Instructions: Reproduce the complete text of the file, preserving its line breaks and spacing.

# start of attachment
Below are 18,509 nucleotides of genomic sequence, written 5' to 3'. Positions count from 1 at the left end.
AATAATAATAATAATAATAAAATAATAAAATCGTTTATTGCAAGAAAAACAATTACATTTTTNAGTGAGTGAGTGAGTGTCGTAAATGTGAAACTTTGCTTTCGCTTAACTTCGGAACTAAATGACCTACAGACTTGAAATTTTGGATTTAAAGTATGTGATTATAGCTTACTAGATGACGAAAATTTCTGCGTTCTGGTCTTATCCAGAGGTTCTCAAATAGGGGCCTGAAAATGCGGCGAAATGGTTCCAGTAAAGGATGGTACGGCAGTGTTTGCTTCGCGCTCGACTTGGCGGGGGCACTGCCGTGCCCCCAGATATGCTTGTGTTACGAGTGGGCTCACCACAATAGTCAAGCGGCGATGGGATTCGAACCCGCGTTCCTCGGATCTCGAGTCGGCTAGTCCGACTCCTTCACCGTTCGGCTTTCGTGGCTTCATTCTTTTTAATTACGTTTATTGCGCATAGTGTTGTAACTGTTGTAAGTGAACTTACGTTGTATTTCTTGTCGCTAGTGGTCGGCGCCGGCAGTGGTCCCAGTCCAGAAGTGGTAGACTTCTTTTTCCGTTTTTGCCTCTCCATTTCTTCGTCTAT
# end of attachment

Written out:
Below are 18,509 nucleotides of genomic sequence, written 5' to 3'. Positions count from 1 at the left end.
AATAATAATAATAATAATAAAATAATAAAATCGTTTATTGCAAGAAAAACAATTACATTTTTNAGTGAGTGAGTGAGTGTCGTAAATGTGAAACTTTGCTTTCGCTTAACTTCGGAACTAAATGACCTACAGACTTGAAATTTTGGATTTAAAGTATGTGATTATAGCTTACTAGATGACGAAAATTTCTGCGTTCTGGTCTTATCCAGAGGTTCTCAAATAGGGGCCTGAAAATGCGGCGAAATGGTTCCAGTAAAGGATGGTACGGCAGTGTTTGCTTCGCGCTCGACTTGGCGGGGGCACTGCCGTGCCCCCAGATATGCTTGTGTTACGAGTGGGCTCACCACAATAGTCAAGCGGCGATGGGATTCGAACCCGCGTTCCTCGGATCTCGAGTCGGCTAGTCCGACTCCTTCACCGTTCGGCTTTCGTGGCTTCATTCTTTTTAATTACGTTTATTGCGCATAGTGTTGTAACTGTTGTAAGTGAACTTACGTTGTATTTCTTGTCGCTAGTGGTCGGCGCCGGCAGTGGTCCCAGTCCAGAAGTGGTAGACTTCTTTTTCCGTTTTTGCCTCTCCATTTCTTCGTCTAT